Again, (i) through (iii) imply that the machine CANNOT get cheaper. Note that
*nothing* in (i) through (iii) places any constraint on capitalists'
expectations. They can be anything. However, if the firm is going to recoup
the loss of the machines' value, the price (value) of the machine can't
change. If the firm's expectations are correct, it then follows that it must
expect the price (value) to remain constant.
John: "[Andrew] shows that
Pt=Pt+1
... But why this result? To be sure, it astounded me at least as much as it
did Andrew."
It didn't astound me. I intuited it. Knowing the result is what led me to
verify it symbolically.
It is a wholly obvious result *once* one sees that the firms' expectations are
a red herring. If their expectations were correct (incorrect), then the
amount they charged for depreciation equals (doesn't equal) the actual amount
of value transferred. Hence, the actual amount of value transferred is
determined *independently* of their expectations. That's the FIRST crucial
thing to see.
What then determines the actual amount of value transferred? Well, we know
that if their expectations were correct, they charged as depreciation an
amount equal to the actual amount of value transferred. And we know that if
their expectations were correct, then they recoup the whole loss of value.
Thus, we know that the actual amount of value transferred would equal the
whole loss of the machines' value, if expectations were correct. But we also
know that expectations are irrelevant. Hence, the actual amount of value
transferred must ALWAYS equal the whole loss of the machines' value. That's
the SECOND crucial thing to see.
Then the whole thing is trivial: if you get back what you put in, price must
be constant.
John then goes into a detailed discussion that again presumes that the
machines are becoming cheaper, which is not the case and cannot be the case,
given (i) through (iii), so I won't comment on it.
It may help, however, to give a numerical example to illustrate exactly *how*
the value of the machines remains constant, even with changes in techniques.
*That* the value remains constant is, again, implied by the condition that the
original value of the machine is fully recouped, and it is therefore a
*premise* of the illustration below. I assume a 1 sector economy in which 5
machines and diminishing amounts of living labor are used to produce 1 new
machine of the same type each period, for 10 periods. After 10 periods, a
better machine comes along, or whatever, so that the economic life of the
machines is 10 periods.
The machine's unit value (price), P, will be measured in labor-time units.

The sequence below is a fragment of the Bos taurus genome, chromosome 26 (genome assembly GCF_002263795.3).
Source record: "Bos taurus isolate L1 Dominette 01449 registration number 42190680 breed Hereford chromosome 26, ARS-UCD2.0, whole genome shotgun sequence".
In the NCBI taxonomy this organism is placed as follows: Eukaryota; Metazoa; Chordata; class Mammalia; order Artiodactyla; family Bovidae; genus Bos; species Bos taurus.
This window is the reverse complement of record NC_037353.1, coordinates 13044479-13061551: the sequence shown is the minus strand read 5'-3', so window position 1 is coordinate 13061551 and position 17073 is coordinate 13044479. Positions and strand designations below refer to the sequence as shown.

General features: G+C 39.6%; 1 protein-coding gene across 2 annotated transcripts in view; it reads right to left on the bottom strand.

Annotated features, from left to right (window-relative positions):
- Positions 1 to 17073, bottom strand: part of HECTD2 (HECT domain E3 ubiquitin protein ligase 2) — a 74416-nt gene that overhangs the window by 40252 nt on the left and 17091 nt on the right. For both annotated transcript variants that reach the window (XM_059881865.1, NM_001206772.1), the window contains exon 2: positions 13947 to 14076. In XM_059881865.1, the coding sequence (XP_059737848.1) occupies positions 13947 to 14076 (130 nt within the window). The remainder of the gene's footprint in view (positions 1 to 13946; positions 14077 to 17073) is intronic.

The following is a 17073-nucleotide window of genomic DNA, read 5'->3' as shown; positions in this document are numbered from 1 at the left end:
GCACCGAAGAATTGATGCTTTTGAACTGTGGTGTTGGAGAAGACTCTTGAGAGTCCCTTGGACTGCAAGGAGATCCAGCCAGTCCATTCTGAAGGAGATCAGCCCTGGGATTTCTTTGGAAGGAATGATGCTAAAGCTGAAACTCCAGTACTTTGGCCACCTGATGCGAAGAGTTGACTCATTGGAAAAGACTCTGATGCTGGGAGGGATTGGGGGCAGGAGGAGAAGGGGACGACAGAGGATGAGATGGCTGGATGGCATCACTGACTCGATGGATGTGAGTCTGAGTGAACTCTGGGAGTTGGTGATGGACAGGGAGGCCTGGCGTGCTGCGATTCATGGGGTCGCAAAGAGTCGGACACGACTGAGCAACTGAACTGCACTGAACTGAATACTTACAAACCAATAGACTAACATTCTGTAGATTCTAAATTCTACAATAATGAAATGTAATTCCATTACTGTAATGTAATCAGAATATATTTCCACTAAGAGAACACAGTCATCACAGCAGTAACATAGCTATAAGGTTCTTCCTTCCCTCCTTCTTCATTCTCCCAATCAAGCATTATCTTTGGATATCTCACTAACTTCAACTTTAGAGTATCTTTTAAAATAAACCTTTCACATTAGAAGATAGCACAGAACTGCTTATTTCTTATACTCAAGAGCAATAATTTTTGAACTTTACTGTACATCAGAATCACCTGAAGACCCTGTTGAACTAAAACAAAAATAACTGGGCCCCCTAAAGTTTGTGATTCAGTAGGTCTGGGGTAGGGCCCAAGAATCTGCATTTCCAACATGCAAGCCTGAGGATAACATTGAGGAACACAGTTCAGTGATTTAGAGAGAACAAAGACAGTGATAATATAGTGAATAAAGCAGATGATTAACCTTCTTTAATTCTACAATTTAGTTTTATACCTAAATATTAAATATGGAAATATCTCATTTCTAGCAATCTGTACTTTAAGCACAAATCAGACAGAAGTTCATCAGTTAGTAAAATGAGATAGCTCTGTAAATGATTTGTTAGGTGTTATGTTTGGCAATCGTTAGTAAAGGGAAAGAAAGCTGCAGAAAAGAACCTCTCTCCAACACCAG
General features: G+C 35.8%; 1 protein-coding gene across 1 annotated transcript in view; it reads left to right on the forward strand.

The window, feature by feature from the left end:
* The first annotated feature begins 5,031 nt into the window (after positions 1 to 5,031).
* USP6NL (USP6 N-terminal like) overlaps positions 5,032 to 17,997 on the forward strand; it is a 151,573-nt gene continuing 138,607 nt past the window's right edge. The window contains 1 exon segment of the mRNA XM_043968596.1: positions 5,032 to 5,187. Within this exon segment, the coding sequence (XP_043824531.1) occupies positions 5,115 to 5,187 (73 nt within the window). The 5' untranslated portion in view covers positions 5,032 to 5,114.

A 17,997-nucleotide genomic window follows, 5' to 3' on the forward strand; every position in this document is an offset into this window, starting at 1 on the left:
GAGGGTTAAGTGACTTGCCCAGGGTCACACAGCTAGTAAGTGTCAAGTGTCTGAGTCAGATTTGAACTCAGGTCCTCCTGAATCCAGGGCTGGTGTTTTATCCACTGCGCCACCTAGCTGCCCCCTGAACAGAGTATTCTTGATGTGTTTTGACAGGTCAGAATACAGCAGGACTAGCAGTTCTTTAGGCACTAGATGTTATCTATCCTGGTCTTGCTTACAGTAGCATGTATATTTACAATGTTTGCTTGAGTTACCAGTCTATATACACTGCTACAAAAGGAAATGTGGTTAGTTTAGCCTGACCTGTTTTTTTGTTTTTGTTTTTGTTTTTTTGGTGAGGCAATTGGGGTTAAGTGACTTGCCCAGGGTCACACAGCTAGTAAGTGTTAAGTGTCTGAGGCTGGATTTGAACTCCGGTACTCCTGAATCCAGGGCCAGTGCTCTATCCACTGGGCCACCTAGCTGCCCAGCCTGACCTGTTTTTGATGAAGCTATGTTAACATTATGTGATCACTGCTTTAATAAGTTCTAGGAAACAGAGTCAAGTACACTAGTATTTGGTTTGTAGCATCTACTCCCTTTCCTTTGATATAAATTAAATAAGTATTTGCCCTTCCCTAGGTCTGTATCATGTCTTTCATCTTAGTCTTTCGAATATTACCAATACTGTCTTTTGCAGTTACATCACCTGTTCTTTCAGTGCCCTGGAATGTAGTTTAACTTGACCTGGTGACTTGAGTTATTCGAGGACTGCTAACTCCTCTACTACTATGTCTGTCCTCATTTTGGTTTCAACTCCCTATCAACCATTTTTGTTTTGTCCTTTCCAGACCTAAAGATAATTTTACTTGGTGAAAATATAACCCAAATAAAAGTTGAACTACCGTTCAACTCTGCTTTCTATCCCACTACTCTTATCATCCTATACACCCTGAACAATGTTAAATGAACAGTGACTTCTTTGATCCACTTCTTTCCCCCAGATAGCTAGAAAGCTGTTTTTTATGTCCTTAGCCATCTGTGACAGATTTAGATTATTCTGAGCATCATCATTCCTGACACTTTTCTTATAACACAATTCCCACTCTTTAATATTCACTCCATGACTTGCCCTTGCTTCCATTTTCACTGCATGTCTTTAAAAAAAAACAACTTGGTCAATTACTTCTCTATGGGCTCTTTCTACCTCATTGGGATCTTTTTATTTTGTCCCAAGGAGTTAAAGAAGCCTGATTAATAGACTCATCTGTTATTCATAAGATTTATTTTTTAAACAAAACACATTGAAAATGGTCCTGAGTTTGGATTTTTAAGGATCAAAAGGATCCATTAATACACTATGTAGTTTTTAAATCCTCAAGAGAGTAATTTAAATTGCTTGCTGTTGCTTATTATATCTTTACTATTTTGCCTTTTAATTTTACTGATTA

The amounts of living labor, L used are, in periods 1 to 10: 38, 34, 30, 26,
22, 18, 14, 10, 6, and 2.
In each of the 10 periods, the value determination equation is
5*Pt*Dt + Lt = Pt+1,
where Dt is the as-yet-undetermined depreciation coefficient.
So we have 10 value equations in 21 unknowns, namely 10 D's and 11 Ps.
We can eliminate 10 unknown P's, however, since the price is always constant.
That leaves 10 equations in 11 unknowns. But the Ds must sum to 1, giving us
an 11th equation.
Substitute 38 for L1 in the first equation and solve for P in terms of D1: P
= 38/(1-5*D1). Plug this into the next 9 equations, and plug in the L's.
There remains in each equation one unknown, Dt, which can be solved for in
terms of D1. Add these 9 Dt's and D1 together, and set them equal to 1. So
there's one equation left, in one unknown, D1. Solve for D1. It equals .01.
Plug this into the expressions for the Dt's and solve. The D series is, then,
.01, .03, .05, .07, .09, .11, .13, .15, .17, and .19. Note that these do
indeed sum to unity. Plugging the solution for D1 into the P equation, we
find that P = 40. Plug all the numbers back into the value equations to see
that they check:
5*40*.01 + 38 = 40
5*40*.03 + 34 = 40
5*40*.05 + 30 = 40
5*40*.07 + 26 = 40
5*40*.09 + 22 = 40
5*40*.11 + 18 = 40
5*40*.13 + 14 = 40
5*40*.15 + 10 = 40
5*40*.17 + 6 = 40
5*40*.19 + 2 = 40
Despite the decline in living labor requirements, the machines' value really
is constant, not falling, because the value transferred increases each period
by the same amount that the living labor extracted declines.
The 5 machines are worth a total of: 200, 198, 192, 182, 168, 150, 128, 102,
72, 38, and 0, at the start of periods 1-11, respectively. They lose a value
of 2, 6, 10, 14, 18, 22, 26, 30, 34, and 38 during periods 1-10, respectively,
which equals the value transferred in each of these periods. No other sets of
depreciation coefficients and prices permit this to occur.
Andrew Kliman